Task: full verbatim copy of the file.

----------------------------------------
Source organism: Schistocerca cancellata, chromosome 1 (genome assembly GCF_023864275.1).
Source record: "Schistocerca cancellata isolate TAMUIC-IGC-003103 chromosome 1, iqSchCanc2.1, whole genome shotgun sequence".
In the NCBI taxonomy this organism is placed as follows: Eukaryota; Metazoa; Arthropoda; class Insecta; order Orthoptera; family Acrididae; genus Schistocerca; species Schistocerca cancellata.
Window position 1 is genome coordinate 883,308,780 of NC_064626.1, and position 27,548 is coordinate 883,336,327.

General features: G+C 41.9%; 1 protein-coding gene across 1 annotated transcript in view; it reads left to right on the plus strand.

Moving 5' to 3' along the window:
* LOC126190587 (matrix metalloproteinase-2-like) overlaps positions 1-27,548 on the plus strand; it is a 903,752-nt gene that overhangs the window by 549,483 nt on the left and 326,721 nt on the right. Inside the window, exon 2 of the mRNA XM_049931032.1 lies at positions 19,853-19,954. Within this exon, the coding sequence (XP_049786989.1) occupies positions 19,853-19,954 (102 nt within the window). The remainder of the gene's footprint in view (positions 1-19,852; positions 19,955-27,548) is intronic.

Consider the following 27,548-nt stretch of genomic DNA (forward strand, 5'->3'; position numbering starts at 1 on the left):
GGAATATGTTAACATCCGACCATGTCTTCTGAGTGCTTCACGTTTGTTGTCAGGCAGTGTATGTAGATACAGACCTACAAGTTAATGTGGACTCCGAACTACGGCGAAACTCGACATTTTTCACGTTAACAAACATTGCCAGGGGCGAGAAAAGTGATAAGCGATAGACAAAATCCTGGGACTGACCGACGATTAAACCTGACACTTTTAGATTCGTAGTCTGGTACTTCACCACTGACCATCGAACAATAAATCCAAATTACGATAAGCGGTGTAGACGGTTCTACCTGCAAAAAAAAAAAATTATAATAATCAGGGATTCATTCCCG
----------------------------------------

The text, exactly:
Source organism: Schistocerca cancellata, chromosome 1 (genome assembly GCF_023864275.1).
Source record: "Schistocerca cancellata isolate TAMUIC-IGC-003103 chromosome 1, iqSchCanc2.1, whole genome shotgun sequence".
In the NCBI taxonomy this organism is placed as follows: Eukaryota; Metazoa; Arthropoda; class Insecta; order Orthoptera; family Acrididae; genus Schistocerca; species Schistocerca cancellata.
Window position 1 is genome coordinate 883,308,780 of NC_064626.1, and position 27,548 is coordinate 883,336,327.

General features: G+C 41.9%; 1 protein-coding gene across 1 annotated transcript in view; it reads left to right on the plus strand.

Moving 5' to 3' along the window:
* LOC126190587 (matrix metalloproteinase-2-like) overlaps positions 1-27,548 on the plus strand; it is a 903,752-nt gene that overhangs the window by 549,483 nt on the left and 326,721 nt on the right. Inside the window, exon 2 of the mRNA XM_049931032.1 lies at positions 19,853-19,954. Within this exon, the coding sequence (XP_049786989.1) occupies positions 19,853-19,954 (102 nt within the window). The remainder of the gene's footprint in view (positions 1-19,852; positions 19,955-27,548) is intronic.

Consider the following 27,548-nt stretch of genomic DNA (forward strand, 5'->3'; position numbering starts at 1 on the left):
GGAATATGTTAACATCCGACCATGTCTTCTGAGTGCTTCACGTTTGTTGTCAGGCAGTGTATGTAGATACAGACCTACAAGTTAATGTGGACTCCGAACTACGGCGAAACTCGACATTTTTCACGTTAACAAACATTGCCAGGGGCGAGAAAAGTGATAAGCGATAGACAAAATCCTGGGACTGACCGACGATTAAACCTGACACTTTTAGATTCGTAGTCTGGTACTTCACCACTGACCATCGAACAATAAATCCAAATTACGATAAGCGGTGTAGACGGTTCTACCTGCAAAAAAAAAAAATTATAATAATCAGGGATTCATTCCCG